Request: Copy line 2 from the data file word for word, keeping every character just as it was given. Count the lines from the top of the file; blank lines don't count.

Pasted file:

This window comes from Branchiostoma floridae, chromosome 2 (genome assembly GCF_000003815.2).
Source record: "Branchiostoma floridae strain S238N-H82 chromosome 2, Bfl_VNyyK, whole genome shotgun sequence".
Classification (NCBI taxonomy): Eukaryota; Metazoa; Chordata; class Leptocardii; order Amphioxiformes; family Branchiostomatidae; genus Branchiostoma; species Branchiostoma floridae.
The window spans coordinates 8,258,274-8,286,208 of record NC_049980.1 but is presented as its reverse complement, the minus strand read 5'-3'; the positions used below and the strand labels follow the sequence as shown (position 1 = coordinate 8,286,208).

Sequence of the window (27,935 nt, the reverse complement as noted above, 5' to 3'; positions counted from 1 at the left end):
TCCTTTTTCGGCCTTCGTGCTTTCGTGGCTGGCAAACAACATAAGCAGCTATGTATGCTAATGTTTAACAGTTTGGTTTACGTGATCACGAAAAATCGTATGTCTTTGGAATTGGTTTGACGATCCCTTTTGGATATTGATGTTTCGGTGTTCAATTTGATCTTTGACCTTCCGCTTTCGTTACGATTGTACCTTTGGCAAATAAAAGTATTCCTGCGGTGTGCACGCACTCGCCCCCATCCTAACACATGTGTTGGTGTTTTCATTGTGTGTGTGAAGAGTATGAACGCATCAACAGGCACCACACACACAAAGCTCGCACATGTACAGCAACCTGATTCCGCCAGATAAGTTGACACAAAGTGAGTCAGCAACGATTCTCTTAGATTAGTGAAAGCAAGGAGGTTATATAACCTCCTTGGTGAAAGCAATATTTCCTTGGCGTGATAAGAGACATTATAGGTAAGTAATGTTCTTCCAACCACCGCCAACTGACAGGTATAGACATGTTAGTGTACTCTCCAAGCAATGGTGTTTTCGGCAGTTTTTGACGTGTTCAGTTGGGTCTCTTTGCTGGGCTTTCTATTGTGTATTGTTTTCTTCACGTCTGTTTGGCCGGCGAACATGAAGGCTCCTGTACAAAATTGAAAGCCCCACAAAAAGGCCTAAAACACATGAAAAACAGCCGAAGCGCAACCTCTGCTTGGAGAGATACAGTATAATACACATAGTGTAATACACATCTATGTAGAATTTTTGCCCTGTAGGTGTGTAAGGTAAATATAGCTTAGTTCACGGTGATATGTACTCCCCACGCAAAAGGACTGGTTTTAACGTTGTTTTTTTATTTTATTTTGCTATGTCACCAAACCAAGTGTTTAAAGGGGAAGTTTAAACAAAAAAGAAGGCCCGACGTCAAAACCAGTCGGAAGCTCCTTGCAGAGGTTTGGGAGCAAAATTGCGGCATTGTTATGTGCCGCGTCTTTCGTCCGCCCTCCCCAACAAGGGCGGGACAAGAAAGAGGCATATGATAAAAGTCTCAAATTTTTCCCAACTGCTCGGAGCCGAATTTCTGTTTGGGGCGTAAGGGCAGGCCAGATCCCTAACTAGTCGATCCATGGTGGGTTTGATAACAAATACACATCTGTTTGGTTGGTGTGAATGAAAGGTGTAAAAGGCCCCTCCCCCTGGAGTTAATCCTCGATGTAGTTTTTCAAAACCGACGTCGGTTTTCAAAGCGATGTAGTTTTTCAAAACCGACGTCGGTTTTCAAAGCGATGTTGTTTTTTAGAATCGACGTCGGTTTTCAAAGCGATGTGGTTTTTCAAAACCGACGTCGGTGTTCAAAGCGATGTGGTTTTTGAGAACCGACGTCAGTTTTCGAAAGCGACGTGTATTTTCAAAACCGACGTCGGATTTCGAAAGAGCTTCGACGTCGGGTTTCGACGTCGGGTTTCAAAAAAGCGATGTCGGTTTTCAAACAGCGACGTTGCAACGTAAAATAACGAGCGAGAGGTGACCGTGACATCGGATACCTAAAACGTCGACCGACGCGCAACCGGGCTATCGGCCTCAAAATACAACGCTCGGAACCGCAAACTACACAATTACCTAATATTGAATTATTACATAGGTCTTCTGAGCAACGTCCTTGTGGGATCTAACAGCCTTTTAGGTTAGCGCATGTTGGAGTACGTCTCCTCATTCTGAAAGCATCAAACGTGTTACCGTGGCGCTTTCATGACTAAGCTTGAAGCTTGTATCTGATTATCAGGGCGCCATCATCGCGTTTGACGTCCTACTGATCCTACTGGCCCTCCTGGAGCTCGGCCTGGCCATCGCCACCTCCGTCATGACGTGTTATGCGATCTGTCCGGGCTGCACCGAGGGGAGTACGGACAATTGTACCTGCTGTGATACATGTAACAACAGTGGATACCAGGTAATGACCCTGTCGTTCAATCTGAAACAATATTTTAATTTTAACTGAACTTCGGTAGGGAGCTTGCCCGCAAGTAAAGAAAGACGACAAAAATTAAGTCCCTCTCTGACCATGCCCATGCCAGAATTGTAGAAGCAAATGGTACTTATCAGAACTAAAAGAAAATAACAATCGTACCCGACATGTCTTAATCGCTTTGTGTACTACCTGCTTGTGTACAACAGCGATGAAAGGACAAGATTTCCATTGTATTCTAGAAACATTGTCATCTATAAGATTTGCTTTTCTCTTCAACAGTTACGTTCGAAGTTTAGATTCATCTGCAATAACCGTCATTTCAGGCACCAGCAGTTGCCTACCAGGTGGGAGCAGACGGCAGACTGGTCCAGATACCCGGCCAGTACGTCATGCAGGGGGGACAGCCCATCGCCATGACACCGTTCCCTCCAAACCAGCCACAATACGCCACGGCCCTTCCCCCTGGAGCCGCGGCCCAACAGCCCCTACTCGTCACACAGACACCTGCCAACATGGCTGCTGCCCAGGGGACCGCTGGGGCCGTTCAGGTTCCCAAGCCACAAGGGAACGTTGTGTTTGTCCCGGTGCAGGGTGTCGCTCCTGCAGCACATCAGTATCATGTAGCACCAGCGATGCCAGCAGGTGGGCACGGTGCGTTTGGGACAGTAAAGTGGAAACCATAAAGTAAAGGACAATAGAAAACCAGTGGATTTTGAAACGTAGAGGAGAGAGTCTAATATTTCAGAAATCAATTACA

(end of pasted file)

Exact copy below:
Source record: "Branchiostoma floridae strain S238N-H82 chromosome 2, Bfl_VNyyK, whole genome shotgun sequence".